simon taufel
Simon Taufel (AFP Photo)

Former international umpire Simon Taufel reckons that the introduction of Decision Review System [DRS] hasn’t necessarily contributed towards making life easier or difficult for his tribe.

The controversial system has often divided opinions with current Australia Test captain Tim Paine expressing his frustration at the technology following the conclusion of the first Test against India in recently.

Taufel, who officiated in 74 Tests, 174 ODIs and 34 T20Is between 1999 and 2012, said DRS has changed umpiring. I don t think DRS has necessarily made umpiring easier or more difficult, he told It s just made it different. Pre-DRS, you d deal with the error later. With DRS, you ve got to deal with it at the time.

Taufel, who was named the ICC umpire of the year five times in a row, said it can at times be a little embarrassing for an on-field umpire when his decision is dissected in full public view and even more when he/she has to reverse it.

You hear your decision dissected in your ear piece, in front of millions of people, and then, after 90 seconds, two minutes, you have to publicly change your decision and somehow re-gather your thoughts. You can feel a bit embarrassed and humiliated. It s really tough to move on and focus on that next delivery, he said.

The biggest controversy to have hit cricket in 2018 was the Cape Town ball-tampering scandal that resulted in three Australian cricketers being suspended from international cricket.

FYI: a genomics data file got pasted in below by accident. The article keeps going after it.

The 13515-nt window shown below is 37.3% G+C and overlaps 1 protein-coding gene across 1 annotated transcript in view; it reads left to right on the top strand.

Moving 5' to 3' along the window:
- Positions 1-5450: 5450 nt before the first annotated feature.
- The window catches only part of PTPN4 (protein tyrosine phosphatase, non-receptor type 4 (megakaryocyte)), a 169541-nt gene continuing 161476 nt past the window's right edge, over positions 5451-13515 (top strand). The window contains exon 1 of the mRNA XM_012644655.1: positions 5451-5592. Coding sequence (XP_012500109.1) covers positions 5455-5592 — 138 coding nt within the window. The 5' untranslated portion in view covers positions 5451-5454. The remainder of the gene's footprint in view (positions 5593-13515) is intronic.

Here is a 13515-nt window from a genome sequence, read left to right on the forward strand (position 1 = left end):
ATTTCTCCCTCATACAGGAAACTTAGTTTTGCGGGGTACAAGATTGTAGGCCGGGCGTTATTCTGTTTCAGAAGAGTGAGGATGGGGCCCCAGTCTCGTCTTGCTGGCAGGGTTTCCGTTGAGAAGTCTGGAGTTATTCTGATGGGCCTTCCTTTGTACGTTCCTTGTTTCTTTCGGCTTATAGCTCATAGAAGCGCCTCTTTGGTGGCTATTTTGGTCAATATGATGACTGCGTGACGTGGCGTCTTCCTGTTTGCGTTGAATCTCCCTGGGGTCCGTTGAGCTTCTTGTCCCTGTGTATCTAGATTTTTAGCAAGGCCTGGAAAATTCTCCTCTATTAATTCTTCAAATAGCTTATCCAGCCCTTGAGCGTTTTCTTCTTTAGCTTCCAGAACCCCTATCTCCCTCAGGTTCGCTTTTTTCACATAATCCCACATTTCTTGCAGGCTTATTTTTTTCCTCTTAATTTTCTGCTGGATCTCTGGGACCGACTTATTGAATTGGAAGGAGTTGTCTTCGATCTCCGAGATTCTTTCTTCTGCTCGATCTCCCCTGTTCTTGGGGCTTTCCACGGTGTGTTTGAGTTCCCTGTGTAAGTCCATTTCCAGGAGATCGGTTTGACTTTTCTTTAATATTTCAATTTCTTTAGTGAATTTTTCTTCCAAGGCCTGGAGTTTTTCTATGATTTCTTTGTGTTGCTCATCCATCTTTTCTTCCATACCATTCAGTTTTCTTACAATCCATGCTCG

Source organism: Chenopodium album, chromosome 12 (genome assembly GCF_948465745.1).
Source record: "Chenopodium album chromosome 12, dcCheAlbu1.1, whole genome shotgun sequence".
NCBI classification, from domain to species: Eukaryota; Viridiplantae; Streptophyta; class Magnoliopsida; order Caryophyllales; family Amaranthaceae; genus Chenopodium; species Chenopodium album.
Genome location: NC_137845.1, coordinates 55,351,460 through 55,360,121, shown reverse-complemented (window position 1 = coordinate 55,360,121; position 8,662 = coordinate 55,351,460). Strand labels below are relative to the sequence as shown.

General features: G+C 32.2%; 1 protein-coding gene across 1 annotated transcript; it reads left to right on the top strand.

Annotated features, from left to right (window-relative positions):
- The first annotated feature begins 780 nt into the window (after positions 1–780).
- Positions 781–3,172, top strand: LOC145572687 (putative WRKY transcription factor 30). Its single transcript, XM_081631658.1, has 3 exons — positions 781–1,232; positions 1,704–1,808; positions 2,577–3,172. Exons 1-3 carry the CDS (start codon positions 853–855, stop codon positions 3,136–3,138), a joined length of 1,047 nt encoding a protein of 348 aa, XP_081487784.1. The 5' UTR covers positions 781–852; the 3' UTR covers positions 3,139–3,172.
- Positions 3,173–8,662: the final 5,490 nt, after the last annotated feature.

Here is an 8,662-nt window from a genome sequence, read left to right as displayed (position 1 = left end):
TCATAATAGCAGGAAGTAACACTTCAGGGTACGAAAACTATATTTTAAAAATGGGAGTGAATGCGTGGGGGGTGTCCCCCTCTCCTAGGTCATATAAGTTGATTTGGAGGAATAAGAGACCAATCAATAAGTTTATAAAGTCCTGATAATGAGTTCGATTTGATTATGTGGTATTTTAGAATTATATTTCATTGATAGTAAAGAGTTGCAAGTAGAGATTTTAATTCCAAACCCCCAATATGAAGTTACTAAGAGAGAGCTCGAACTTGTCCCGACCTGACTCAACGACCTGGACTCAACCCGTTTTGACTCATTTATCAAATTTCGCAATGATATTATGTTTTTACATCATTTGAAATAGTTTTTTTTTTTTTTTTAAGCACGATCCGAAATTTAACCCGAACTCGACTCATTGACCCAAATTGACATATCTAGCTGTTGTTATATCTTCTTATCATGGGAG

Footage showing Cameron Bancroft using sandpaper to alter the condition of the ball and subsequently hiding it inside his trouser left a shocking impact. Taufel touched upon the scandal saying Australian team should learn from the events and try making the game stronger than it has ever been before.

I hold the spirit of cricket close to my heart. Results come and go, but who we are and how we play really defines us. We are guardians of the game of cricket. We have to leave it in good shape for the next generation. The only way that we can do that is through adherence to the laws and to the spirit of that game.

That s what I would say to Australian cricket and that s what I would say to the global game: learn from what s happened and use the opportunity to make the game stronger than it s ever been before, he said.

The third umpire, quite easily, has got the toughest job out of the whole umpiring team, he adds. Their job is to watch the TV as their primary focus. There should be nothing that goes out to people in their lounge rooms that is missed by the third umpire.

When asked one thing that he would like to redo from his career, the Australian replied, If I did my career again, I would probably want to talk more about my mistakes, he says. To share my shortcomings more with my colleagues after a day s play, rather than keep them to myself and have to deal with them on your own in your hotel room.